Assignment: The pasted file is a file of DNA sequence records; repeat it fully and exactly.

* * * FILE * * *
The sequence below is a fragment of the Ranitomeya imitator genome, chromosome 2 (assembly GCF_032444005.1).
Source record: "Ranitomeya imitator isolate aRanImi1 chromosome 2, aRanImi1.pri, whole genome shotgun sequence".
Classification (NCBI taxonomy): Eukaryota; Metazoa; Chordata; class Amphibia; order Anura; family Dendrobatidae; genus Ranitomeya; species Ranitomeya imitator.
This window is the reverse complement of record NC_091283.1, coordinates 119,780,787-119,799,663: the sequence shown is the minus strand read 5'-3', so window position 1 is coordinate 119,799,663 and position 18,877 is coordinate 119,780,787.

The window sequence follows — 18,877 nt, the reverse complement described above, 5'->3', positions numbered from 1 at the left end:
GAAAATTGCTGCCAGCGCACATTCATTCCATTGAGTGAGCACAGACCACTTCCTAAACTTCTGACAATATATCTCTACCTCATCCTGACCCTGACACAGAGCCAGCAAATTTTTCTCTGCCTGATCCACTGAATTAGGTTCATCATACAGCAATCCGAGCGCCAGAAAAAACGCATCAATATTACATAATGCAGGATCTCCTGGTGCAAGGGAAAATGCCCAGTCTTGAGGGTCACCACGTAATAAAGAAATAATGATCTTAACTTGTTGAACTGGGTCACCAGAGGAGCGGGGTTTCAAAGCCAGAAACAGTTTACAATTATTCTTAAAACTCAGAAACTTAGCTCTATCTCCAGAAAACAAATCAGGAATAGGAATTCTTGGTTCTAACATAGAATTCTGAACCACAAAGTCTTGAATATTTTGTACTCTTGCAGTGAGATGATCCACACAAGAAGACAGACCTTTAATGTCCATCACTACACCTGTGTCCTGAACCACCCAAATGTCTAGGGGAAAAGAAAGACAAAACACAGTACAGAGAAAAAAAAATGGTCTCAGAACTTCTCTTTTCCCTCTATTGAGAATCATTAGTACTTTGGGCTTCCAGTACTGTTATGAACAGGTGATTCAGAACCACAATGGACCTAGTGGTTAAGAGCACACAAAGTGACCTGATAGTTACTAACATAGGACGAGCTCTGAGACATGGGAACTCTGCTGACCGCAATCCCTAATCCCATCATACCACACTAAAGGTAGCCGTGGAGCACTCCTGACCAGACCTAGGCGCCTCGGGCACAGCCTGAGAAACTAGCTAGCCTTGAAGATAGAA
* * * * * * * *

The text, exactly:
The sequence below is a fragment of the Ranitomeya imitator genome, chromosome 2 (assembly GCF_032444005.1).
Source record: "Ranitomeya imitator isolate aRanImi1 chromosome 2, aRanImi1.pri, whole genome shotgun sequence".
Classification (NCBI taxonomy): Eukaryota; Metazoa; Chordata; class Amphibia; order Anura; family Dendrobatidae; genus Ranitomeya; species Ranitomeya imitator.
This window is the reverse complement of record NC_091283.1, coordinates 119,780,787-119,799,663: the sequence shown is the minus strand read 5'-3', so window position 1 is coordinate 119,799,663 and position 18,877 is coordinate 119,780,787.

The window sequence follows — 18,877 nt, the reverse complement described above, 5'->3', positions numbered from 1 at the left end:
GAAAATTGCTGCCAGCGCACATTCATTCCATTGAGTGAGCACAGACCACTTCCTAAACTTCTGACAATATATCTCTACCTCATCCTGACCCTGACACAGAGCCAGCAAATTTTTCTCTGCCTGATCCACTGAATTAGGTTCATCATACAGCAATCCGAGCGCCAGAAAAAACGCATCAATATTACATAATGCAGGATCTCCTGGTGCAAGGGAAAATGCCCAGTCTTGAGGGTCACCACGTAATAAAGAAATAATGATCTTAACTTGTTGAACTGGGTCACCAGAGGAGCGGGGTTTCAAAGCCAGAAACAGTTTACAATTATTCTTAAAACTCAGAAACTTAGCTCTATCTCCAGAAAACAAATCAGGAATAGGAATTCTTGGTTCTAACATAGAATTCTGAACCACAAAGTCTTGAATATTTTGTACTCTTGCAGTGAGATGATCCACACAAGAAGACAGACCTTTAATGTCCATCACTACACCTGTGTCCTGAACCACCCAAATGTCTAGGGGAAAAGAAAGACAAAACACAGTACAGAGAAAAAAAAATGGTCTCAGAACTTCTCTTTTCCCTCTATTGAGAATCATTAGTACTTTGGGCTTCCAGTACTGTTATGAACAGGTGATTCAGAACCACAATGGACCTAGTGGTTAAGAGCACACAAAGTGACCTGATAGTTACTAACATAGGACGAGCTCTGAGACATGGGAACTCTGCTGACCGCAATCCCTAATCCCATCATACCACACTAAAGGTAGCCGTGGAGCACTCCTGACCAGACCTAGGCGCCTCGGGCACAGCCTGAGAAACTAGCTAGCCTTGAAGATAGAA